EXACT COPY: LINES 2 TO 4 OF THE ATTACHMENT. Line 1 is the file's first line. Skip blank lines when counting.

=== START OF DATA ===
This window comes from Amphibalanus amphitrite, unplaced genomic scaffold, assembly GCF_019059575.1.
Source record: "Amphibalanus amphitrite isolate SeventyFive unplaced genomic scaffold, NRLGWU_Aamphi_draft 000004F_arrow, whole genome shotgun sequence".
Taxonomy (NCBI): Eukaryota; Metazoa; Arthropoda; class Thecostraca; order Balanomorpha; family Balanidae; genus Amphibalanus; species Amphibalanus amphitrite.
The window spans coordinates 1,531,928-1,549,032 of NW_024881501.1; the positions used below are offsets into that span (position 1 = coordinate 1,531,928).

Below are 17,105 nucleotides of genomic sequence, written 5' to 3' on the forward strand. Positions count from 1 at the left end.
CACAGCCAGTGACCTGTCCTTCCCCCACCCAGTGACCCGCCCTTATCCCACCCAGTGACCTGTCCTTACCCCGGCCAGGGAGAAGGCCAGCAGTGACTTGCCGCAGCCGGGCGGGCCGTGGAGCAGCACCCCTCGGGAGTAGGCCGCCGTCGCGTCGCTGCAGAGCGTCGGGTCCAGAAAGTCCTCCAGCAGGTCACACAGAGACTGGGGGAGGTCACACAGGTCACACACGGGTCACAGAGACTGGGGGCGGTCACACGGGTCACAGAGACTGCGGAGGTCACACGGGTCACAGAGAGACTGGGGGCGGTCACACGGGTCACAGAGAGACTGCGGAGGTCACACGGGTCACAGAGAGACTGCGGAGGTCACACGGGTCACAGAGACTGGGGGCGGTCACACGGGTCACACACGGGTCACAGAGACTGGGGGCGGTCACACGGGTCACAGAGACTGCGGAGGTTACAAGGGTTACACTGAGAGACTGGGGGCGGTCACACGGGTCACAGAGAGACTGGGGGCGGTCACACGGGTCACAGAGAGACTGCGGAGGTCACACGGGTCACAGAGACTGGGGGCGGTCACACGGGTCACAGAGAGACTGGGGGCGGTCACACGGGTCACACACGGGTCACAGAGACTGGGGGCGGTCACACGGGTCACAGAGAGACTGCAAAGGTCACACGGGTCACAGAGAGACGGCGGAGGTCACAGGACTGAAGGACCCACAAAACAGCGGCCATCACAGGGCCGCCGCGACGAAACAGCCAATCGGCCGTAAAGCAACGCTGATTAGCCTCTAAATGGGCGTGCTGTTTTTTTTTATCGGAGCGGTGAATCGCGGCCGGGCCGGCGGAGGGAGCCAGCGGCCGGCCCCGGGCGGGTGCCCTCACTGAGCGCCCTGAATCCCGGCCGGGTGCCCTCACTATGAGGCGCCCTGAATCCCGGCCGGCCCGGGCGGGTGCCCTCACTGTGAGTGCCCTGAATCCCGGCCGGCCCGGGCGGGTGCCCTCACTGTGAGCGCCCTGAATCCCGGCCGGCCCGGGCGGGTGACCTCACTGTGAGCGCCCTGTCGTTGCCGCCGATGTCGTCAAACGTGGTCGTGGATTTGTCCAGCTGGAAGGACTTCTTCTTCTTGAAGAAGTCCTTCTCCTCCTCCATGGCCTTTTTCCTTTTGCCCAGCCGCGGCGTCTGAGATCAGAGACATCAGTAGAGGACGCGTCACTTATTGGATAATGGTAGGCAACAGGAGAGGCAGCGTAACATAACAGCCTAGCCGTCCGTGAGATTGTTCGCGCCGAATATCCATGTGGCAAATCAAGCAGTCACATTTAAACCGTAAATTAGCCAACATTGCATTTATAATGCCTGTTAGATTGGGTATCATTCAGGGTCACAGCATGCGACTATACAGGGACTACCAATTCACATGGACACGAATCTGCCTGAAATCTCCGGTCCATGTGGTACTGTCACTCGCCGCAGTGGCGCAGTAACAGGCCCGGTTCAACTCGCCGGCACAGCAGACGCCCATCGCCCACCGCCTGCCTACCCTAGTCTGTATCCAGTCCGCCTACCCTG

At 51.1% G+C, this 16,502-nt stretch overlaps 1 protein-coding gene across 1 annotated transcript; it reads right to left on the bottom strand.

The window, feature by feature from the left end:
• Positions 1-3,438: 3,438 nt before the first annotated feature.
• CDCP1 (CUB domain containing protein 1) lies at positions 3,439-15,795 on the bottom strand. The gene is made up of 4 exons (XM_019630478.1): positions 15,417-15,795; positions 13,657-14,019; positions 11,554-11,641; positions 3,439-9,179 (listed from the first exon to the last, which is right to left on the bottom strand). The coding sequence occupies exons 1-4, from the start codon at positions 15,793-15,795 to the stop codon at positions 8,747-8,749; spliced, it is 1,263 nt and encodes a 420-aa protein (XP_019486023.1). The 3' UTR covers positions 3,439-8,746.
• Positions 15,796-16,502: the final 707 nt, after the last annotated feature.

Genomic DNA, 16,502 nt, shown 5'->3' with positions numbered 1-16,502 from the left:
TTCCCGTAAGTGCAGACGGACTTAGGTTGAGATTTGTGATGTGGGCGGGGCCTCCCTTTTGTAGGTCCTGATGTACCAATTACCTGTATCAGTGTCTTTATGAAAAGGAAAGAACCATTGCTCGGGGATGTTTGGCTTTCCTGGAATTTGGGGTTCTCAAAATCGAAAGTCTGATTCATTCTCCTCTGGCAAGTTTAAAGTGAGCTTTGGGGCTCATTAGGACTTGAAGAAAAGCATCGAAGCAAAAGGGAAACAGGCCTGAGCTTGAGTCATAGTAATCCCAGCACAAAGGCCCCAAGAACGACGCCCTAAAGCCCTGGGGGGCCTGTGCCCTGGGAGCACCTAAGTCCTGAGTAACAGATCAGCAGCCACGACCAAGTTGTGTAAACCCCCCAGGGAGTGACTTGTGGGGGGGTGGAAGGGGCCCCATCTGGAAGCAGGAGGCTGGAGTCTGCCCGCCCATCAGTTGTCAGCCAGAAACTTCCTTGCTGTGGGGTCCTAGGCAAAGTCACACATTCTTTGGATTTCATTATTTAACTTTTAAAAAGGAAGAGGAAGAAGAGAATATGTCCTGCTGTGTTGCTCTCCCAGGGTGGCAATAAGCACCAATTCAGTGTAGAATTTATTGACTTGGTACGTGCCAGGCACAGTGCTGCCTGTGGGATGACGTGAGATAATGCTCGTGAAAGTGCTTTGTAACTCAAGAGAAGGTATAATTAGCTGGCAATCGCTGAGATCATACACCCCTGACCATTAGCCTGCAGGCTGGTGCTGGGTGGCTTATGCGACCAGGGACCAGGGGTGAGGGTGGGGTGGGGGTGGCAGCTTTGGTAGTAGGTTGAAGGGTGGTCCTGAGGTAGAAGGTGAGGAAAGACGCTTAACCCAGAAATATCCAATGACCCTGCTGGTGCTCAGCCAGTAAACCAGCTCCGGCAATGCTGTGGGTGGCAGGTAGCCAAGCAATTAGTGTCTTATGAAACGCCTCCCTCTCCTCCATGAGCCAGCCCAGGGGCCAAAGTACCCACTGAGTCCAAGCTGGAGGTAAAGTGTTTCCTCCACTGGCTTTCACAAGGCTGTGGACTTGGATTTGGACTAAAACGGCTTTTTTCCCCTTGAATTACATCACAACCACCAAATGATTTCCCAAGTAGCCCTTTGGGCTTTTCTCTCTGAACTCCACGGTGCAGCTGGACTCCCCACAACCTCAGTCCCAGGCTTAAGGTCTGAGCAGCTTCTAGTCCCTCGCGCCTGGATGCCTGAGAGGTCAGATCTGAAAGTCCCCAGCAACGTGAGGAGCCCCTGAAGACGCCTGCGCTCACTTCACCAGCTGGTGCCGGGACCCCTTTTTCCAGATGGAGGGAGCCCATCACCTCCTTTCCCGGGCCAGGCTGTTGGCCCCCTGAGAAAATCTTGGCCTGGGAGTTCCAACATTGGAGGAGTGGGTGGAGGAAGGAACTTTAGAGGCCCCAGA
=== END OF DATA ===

Source record: "Amphibalanus amphitrite isolate SeventyFive unplaced genomic scaffold, NRLGWU_Aamphi_draft 000004F_arrow, whole genome shotgun sequence".
Taxonomy (NCBI): Eukaryota; Metazoa; Arthropoda; class Thecostraca; order Balanomorpha; family Balanidae; genus Amphibalanus; species Amphibalanus amphitrite.
The window spans coordinates 1,531,928-1,549,032 of NW_024881501.1; the positions used below are offsets into that span (position 1 = coordinate 1,531,928).